The student was given the honour in reward for her excellent research.
You might be able to buy the rights to title some of the universe’s stars, but not everyone gets to have a NASA-certified asteroid named after them.
However that’s the honour that’s just been bestowed upon one Saudi Arabian teen, who dazzled the National Aeronautics and Space Administration with her work.
Fatima Abdel-Moneim Al-Sheikh was a student at Al Faisaliah Islamic Schools in Khobar when she submitted her research to a global competition last year.
The now-19-year-old won second place at 2016’s Intel International Science and Engineering Fair (Intel ISEF) for her paper, which looked at plant hormones.
(It was titled “Determination of the effectiveness of innovative Strygolactone-Carl 2 on seed germination of parasitic weeds”, for those with more scientific nous than us).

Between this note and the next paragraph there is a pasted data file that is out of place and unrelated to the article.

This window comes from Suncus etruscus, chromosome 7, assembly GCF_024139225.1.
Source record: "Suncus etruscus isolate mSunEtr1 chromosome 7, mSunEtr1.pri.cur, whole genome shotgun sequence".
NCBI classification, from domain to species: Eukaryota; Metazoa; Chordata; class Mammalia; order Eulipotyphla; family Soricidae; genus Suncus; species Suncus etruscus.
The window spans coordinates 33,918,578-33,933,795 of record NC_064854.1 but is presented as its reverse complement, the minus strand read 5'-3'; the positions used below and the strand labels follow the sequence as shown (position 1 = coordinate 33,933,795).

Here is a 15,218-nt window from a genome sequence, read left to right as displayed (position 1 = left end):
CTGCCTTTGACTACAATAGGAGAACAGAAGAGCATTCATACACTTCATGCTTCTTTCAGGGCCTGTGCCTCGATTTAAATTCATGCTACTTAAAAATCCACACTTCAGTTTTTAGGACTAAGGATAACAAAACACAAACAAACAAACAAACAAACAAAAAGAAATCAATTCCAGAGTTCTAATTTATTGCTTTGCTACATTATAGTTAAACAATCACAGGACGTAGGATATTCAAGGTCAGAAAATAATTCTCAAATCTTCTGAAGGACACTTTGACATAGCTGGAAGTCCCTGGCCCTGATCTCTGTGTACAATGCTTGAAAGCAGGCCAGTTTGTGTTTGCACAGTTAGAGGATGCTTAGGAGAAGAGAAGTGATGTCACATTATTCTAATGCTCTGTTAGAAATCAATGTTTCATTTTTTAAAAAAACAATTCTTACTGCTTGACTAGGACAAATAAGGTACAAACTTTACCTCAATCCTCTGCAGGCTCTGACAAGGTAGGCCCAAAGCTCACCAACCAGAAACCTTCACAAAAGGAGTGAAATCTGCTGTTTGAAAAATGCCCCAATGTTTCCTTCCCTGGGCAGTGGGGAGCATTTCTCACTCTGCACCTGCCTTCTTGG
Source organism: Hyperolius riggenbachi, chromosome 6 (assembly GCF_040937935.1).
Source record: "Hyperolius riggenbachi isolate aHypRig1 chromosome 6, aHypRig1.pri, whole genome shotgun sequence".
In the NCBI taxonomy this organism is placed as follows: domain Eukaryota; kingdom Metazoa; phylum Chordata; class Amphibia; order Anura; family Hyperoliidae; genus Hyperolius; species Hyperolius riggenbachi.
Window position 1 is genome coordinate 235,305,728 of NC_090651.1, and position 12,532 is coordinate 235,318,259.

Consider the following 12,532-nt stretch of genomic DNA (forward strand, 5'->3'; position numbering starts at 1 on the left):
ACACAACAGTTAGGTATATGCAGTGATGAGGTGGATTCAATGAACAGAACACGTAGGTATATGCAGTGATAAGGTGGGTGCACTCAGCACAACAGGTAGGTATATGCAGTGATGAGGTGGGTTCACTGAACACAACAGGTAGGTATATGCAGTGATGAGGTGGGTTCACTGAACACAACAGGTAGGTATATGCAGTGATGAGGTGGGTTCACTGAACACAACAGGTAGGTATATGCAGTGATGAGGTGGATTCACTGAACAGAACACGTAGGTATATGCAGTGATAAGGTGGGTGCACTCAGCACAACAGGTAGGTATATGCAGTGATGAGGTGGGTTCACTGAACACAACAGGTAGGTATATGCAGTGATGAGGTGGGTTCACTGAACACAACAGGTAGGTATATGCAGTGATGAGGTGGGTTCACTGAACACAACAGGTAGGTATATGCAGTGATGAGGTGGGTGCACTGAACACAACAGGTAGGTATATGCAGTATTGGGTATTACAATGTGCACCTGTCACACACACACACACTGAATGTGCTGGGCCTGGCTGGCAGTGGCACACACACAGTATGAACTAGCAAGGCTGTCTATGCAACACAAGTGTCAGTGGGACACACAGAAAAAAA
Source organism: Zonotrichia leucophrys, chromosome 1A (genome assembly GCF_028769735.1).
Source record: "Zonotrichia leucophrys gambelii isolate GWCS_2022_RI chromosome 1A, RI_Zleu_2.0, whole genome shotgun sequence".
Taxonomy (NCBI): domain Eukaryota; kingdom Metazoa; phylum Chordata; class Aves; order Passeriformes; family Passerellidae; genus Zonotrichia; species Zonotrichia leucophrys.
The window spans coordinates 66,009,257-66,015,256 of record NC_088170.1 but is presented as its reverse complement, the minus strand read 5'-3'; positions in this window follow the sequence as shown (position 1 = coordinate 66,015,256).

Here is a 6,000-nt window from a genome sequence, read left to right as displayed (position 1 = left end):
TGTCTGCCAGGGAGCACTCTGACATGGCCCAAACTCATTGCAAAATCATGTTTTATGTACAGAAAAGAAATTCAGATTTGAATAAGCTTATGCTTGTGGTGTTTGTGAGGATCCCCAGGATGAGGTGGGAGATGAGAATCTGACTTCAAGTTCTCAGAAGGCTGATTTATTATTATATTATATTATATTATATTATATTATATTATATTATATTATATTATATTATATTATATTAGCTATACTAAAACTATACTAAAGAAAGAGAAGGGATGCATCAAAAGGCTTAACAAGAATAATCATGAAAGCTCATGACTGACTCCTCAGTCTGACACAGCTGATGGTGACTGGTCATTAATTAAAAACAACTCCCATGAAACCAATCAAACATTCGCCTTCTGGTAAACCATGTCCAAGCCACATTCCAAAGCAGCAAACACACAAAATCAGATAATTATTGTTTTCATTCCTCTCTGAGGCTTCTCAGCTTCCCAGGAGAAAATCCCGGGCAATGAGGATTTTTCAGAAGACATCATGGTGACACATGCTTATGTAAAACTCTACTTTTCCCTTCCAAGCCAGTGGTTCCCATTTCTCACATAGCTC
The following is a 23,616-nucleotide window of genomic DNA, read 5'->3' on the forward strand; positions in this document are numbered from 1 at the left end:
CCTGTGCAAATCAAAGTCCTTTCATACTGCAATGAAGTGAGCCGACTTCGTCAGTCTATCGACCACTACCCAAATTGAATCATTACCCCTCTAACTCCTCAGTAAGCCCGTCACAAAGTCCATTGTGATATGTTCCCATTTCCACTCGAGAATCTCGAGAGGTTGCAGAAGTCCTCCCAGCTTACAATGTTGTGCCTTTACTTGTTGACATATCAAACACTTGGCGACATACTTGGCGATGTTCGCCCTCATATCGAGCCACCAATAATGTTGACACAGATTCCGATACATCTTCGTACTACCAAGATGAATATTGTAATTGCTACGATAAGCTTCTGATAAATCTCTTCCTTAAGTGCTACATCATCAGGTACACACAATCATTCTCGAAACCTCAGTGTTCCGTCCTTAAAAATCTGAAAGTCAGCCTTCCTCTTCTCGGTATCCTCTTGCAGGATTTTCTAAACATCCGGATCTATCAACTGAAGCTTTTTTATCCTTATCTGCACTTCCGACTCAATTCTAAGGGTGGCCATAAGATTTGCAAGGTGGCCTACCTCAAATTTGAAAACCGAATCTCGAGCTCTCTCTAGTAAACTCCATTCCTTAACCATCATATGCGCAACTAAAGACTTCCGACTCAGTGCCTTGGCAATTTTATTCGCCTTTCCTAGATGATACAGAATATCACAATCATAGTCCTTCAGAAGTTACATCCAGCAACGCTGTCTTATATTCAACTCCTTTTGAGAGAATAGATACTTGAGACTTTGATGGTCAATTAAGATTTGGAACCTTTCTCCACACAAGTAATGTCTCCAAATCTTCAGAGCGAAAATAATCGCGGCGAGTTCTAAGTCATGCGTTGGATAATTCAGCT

— #سعودي_وافتخر 🇸🇦 (@Proud_S3udi) July 20, 2017
Al-Sheikh claimed a US$1,500 (Dhs5,500) prize for her efforts at the world’s largest international pre-college science competition, where around 1,800 high-school students took part.
And now, she’s got the namesake Al-Sheikh 33535 asteroid to add to her CV.
NASA wanted to reward the teen “in recognition of her efforts and excellence in her research in botany”, the official Saudi Press Agency (SPA) reported.
Al-Sheikh, who hopes to study at Brown University in the US, told Saudi daily Okaz that she hoped her research would stop parasitic weeds causing serious damage to agricultural fields.
The teen was congratulated by Saudi Prince Turki bin Abdullah bin Abdulaziz, who urged “all the talented young Saudi people in science, research and creativity to continue along the path of innovation and excellence,” according to Gulf Business.